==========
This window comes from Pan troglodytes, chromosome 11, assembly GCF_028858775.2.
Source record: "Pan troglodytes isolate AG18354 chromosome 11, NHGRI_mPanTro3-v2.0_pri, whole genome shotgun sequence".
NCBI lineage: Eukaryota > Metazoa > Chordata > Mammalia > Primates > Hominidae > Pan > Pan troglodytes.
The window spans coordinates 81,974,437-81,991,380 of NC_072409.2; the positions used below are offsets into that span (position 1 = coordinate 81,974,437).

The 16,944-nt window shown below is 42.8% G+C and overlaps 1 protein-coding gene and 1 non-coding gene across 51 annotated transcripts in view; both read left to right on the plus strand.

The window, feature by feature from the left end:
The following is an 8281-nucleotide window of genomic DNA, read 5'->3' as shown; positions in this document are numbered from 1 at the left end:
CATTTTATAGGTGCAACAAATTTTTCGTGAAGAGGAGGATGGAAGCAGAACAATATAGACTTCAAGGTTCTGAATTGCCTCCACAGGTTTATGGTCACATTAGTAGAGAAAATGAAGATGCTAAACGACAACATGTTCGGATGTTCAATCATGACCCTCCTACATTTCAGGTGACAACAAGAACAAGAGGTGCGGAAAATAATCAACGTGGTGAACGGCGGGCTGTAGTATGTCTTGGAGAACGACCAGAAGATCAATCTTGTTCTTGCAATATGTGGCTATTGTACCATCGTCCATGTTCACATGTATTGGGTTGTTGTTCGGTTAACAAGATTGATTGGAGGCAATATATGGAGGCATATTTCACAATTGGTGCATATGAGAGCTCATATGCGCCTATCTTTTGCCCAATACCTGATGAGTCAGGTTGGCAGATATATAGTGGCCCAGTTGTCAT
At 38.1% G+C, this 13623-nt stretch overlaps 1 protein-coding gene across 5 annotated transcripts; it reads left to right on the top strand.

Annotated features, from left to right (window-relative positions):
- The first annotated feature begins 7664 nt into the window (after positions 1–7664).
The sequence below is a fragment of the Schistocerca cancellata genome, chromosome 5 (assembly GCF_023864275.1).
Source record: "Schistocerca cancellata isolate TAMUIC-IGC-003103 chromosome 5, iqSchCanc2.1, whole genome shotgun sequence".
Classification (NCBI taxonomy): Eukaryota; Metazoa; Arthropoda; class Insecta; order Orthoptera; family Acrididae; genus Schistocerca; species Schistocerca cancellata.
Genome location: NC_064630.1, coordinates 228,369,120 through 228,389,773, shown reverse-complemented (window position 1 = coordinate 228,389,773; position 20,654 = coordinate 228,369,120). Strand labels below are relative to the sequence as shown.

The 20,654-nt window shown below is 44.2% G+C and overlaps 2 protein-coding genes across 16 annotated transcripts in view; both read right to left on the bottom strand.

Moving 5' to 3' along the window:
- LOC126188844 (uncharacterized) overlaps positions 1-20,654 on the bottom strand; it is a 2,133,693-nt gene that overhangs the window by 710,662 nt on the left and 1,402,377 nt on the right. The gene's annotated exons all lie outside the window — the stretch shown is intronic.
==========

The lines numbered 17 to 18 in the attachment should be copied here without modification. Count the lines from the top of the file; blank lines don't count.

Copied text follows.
Moving 5' to 3' along the window:
- LOC126188844 (uncharacterized) overlaps positions 1-20,654 on the bottom strand; it is a 2,133,693-nt gene that overhangs the window by 710,662 nt on the left and 1,402,377 nt on the right. The gene's annotated exons all lie outside the window — the stretch shown is intronic.